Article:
Established by Jim Bridger and Louis Vasquez in 1843 as an emigrant supply stop along the Oregon Trail. It was obtained by the Mormons in the early 1850s, and then became a military outpost in 1858. In 1933, the property was dedicated as a Wyoming Historical Landmark and Museum.
There are several restored historical buildings from the military time period, a reconstructed of the trading post operated by Jim Bridger, and an interpretive archaeological site containing the base of the cobble rock wall built by the Mormons during their occupation of the fort. All of these locations are signed in Braille. In addition, a museum containing artifacts from the various different historical time periods is housed in the 1888 stone barracks building. There are gift shops in both the museum and the reconstructed trading post. There is no camping available at Fort Bridger.
most notable historic resource in the Bridger Valley remains old Fort
Bridger, now operated as a state historic site. Bridger and Vasquez
established the fort on the Black’s Fork of the Green River and planned to trade both with the American Indians they had befriended during their years in the fur trade and
the westward-bound emigrants. Their first fort consisted of two rude
double-log houses about 40 feet in length, joined with a pen for horses.
They also boasted a blacksmith's shop, something that many emigrants
welcomed after months on the trails.
But, for those emigrants who had long looked forward to their arrival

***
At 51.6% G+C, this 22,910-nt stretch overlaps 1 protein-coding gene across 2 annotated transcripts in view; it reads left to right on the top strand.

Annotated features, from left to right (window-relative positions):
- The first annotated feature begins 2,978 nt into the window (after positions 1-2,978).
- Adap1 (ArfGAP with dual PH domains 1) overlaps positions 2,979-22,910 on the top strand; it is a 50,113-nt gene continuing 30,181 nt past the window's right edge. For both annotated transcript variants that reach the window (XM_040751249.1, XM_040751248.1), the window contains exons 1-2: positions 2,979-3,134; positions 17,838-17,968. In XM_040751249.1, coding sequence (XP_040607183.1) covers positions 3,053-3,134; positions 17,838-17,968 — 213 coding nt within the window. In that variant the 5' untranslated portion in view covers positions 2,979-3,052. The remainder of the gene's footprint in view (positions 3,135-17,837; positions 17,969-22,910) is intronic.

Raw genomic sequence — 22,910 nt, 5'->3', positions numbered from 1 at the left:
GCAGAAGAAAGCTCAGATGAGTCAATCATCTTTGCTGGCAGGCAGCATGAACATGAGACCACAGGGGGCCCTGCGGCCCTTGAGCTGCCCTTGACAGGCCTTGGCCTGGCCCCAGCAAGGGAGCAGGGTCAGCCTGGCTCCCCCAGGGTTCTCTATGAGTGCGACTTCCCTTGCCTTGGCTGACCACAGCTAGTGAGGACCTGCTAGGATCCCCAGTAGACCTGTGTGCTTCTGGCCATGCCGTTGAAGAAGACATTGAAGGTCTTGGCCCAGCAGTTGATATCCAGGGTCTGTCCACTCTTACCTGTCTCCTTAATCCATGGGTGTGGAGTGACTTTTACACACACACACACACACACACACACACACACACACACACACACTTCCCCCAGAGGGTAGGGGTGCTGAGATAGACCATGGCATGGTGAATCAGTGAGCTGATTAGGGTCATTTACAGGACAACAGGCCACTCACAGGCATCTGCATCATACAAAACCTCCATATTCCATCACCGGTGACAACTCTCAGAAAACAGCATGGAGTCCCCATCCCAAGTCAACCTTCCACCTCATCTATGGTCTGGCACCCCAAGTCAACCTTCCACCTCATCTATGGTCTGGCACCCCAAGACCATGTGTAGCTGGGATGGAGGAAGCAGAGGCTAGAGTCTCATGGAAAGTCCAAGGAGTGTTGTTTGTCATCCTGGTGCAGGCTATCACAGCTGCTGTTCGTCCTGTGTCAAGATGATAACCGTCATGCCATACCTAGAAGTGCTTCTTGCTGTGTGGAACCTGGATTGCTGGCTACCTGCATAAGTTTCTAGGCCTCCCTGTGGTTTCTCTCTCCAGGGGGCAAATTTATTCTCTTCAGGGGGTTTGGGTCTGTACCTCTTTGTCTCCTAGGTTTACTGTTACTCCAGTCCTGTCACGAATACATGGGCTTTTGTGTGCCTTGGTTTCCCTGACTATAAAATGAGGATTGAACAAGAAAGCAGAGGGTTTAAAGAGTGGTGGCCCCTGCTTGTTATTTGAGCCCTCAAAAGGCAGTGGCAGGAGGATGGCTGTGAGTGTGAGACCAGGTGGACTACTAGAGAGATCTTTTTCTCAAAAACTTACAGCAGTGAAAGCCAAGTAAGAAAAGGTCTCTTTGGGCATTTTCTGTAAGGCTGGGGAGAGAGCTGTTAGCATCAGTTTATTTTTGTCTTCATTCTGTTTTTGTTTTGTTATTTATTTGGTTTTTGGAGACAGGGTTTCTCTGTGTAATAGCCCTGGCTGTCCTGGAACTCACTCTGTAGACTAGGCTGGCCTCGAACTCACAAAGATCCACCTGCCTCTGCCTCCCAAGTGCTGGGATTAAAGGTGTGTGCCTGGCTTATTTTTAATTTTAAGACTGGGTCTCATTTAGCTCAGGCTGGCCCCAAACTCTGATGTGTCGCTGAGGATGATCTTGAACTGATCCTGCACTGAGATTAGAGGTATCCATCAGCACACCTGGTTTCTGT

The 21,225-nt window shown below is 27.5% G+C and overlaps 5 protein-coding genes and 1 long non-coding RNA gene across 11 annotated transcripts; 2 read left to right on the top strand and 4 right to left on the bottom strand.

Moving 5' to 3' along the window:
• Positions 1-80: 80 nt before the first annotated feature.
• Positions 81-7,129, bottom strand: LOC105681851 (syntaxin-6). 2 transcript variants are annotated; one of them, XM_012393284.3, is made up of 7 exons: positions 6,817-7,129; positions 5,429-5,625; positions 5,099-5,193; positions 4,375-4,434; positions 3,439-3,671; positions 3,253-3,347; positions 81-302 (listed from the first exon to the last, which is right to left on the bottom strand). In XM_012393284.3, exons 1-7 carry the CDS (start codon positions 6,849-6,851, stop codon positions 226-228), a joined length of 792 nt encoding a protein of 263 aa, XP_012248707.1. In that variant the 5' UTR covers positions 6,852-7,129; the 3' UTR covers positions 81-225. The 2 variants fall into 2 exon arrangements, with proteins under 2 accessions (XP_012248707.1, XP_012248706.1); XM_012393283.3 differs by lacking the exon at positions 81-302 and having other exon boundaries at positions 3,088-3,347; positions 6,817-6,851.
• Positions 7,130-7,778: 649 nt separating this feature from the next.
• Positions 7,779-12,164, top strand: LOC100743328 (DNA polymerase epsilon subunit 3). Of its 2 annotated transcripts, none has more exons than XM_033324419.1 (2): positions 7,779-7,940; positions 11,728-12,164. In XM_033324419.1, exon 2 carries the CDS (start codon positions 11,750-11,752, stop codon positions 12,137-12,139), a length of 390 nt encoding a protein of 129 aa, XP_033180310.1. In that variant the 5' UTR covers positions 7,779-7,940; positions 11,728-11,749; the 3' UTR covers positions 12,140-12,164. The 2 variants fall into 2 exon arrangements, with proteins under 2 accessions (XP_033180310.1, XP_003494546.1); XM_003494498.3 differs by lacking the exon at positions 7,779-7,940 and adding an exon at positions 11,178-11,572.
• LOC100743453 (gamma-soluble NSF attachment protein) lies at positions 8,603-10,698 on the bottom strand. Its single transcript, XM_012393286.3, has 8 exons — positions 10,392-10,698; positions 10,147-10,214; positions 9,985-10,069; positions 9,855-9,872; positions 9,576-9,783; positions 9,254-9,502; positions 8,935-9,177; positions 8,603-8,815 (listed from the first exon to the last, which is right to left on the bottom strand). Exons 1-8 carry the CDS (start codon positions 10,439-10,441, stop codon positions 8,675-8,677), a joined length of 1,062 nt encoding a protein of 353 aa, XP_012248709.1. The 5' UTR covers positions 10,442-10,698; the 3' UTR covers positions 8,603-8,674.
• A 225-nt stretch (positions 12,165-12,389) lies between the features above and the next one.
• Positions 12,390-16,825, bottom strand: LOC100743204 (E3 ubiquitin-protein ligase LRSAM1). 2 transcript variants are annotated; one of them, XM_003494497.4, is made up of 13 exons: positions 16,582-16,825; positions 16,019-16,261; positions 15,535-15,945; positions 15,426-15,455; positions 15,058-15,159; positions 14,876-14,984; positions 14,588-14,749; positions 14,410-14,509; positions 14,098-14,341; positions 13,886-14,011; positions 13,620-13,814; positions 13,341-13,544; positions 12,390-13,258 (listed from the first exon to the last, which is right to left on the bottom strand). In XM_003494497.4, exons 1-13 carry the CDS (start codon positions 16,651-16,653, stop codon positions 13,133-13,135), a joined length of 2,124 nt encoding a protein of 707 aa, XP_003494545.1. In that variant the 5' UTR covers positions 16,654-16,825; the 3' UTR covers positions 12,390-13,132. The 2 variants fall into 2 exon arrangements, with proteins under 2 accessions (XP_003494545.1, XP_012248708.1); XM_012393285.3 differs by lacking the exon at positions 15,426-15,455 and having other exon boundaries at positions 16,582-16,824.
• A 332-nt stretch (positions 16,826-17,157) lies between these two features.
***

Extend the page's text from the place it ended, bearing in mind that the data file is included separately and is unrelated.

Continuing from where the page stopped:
at Fort Bridger, the post often turned out to be a disappointment. It
was not nearly as well outfitted as the seemingly luxurious Fort Laramie
on the eastern Wyoming plains. Fort Bridger turned out to be little
more than a crude collection of rough-hewn log buildings. Emigrant Edwin
Bryant said of the fort: The buildings are two or three miserable
cabins, rudely constructed and bearing but a faint resemblance to
Jim Bridger. National Park Service.The
Mormon Pioneer Company arrived at the fort on July 7, 1847. They spent a
day there, but found all the prices very inflated. When a small group
of Mormons settled nearby, tensions began to mount between Bridger and
the new settlers. The settlers reported that Bridger was selling liquor
and ammunition to the Indians, in violation of federal law.
Brigham Young, president of the Church of Jesus Christ of Latter-day
Saints, and a federal Indian agent, responded by sending the Mormon
militia to the fort in 1853. Bridger learned they were coming and fled
before the Mormons arrived. Later that year, the Mormons established
Fort Supply about twelve miles south of Fort Bridger, specifically to
service the Mormon emigrants.
38-acre site was named a Wyoming Historical Landmark and Museum in
1933. Parts of the stone wall constructed by the Mormons in the 1850s
have recently been the subject of archaeological explorations at Fort
Bridger. Several historic buildings, which have been restored, remain at
the fort, as well as a reconstructed trading post, an interpretive
archaeological site and a museum housing artifacts from the different
periods of Fort Bridger’s use.